One of the most original features of Curios & Mirabilia is the desire to create a social role for the château, in connection with its human environment.

The local population is treated as both a subject of and witness to the creative process, through a portrait gallery featuring images of children from Oiron school (Christian Boltanski), and the annual dinner created by Raoul Marek, for 150 local residents.

The dialogue with history can also be seen in the grand halls, where the memory of their historical function has been well preserved.
In the Salle du Roi – a place that asserts power and authority – Daniel Spoerri has created an ironic response to the 17th-century princes with body parts that create a new sense of wonder through the reintroduction of daily life and banality into the décor.

In the Chambre du Roi (the formal apartments of Louis Gouffier, 17th century) – a symbolic testament to royal authority – the monochromatic paintings of Claude Rutault offer a silent nod to history. In the Galerie des Chevaux, Georg Ettl’s work is inspired by ancient iconography and history.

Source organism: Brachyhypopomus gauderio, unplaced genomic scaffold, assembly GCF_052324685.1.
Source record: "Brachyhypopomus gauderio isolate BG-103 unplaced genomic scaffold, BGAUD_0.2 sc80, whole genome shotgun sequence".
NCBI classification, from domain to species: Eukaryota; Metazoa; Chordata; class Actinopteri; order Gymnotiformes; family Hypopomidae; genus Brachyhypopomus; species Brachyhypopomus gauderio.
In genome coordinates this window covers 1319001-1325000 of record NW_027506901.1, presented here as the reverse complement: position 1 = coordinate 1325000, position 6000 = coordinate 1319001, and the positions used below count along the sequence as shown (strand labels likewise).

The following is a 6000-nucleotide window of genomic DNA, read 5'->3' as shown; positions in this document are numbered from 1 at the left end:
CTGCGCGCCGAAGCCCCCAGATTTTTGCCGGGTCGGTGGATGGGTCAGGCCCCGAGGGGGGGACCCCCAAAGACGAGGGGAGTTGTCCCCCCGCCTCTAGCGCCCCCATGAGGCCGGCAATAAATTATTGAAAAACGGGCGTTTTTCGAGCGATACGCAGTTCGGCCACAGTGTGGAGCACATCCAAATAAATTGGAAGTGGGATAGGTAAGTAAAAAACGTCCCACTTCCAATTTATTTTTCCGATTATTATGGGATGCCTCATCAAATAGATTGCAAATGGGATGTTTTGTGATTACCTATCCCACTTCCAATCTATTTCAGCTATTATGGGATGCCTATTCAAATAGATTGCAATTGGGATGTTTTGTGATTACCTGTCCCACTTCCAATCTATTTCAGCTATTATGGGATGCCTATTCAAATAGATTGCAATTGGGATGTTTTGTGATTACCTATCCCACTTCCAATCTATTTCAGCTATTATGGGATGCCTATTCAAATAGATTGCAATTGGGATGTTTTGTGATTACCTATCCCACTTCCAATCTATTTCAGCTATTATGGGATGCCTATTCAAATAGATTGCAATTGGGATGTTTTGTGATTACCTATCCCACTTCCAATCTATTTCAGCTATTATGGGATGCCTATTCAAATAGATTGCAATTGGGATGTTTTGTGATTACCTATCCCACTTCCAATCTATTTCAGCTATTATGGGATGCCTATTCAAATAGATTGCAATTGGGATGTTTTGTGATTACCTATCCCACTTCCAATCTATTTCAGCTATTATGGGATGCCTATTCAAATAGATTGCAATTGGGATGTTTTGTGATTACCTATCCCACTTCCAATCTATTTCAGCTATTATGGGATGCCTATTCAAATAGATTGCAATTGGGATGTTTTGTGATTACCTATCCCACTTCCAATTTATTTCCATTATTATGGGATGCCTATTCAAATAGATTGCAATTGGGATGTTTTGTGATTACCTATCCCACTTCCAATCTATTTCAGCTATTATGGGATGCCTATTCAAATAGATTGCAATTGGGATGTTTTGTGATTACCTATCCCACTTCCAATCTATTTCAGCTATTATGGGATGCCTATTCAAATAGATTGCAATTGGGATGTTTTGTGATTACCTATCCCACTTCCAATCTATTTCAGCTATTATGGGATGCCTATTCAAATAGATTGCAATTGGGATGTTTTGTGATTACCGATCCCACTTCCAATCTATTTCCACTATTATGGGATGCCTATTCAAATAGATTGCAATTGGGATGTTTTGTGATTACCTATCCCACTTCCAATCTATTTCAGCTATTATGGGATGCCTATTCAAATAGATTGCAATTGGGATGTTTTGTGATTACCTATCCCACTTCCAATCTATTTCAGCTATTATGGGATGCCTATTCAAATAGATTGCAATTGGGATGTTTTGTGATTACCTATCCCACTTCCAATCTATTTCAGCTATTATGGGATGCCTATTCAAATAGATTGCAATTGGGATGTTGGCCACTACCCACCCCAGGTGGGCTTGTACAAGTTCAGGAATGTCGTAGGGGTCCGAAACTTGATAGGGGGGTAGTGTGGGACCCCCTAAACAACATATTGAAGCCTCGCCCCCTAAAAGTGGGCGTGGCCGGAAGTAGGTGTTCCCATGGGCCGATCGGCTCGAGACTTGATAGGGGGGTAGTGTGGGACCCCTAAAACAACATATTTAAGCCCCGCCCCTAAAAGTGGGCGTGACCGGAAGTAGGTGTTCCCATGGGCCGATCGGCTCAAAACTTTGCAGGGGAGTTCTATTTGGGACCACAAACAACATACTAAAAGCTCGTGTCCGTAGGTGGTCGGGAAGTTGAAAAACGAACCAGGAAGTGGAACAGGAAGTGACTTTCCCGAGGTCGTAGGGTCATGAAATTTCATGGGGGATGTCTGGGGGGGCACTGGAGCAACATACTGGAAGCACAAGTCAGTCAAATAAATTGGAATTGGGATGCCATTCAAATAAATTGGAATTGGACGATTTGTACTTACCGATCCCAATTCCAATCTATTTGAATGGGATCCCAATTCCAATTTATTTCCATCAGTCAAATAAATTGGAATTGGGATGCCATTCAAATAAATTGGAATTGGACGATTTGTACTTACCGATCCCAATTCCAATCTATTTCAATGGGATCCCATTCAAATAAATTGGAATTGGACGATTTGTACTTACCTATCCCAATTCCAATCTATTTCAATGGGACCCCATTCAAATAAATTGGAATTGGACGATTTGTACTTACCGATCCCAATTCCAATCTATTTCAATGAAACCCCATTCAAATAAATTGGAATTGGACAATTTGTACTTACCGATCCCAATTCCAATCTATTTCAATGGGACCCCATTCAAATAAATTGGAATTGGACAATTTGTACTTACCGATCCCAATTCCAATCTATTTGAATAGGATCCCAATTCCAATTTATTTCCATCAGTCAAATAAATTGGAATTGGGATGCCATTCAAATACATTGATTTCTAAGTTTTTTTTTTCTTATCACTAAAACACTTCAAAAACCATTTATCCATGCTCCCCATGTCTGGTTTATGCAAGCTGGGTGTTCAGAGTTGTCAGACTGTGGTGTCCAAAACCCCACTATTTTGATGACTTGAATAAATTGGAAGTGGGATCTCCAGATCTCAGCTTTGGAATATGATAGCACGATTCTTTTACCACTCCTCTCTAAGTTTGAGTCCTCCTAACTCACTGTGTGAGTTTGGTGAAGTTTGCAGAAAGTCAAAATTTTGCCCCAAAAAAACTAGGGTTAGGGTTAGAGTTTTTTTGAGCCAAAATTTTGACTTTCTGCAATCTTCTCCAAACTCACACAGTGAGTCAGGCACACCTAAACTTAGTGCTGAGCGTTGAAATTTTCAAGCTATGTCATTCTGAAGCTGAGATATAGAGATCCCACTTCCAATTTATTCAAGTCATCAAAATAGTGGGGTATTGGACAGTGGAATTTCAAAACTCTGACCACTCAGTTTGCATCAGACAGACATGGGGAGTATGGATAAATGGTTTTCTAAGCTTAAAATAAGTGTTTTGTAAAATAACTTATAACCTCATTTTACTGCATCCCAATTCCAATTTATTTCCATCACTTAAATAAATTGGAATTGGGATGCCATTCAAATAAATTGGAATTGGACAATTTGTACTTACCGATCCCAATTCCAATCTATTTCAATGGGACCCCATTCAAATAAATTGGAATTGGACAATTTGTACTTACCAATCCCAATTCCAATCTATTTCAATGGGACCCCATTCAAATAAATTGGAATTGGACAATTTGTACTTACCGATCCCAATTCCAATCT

As a result of this collection, the château of Oiron offers a truly authentic experience for visitors – an enterprise that many other historical locations have abandoned. In the 16th century, the château housed Claude Gouffier’s vast collections of art. His personality, and the private nature of the château, added authenticity to this venture.

Now that the château is open to the public, the rooms and halls are not only used to present works of art. They have been re-furnished, renovated and updated in a resolutely modern light. The fact that these pieces form a coherent collection further strengthens the sense of belonging to the place itself.

At Oiron, the focus is firmly on the relationship between creation and the historical setting, the architecture and the ancient décor.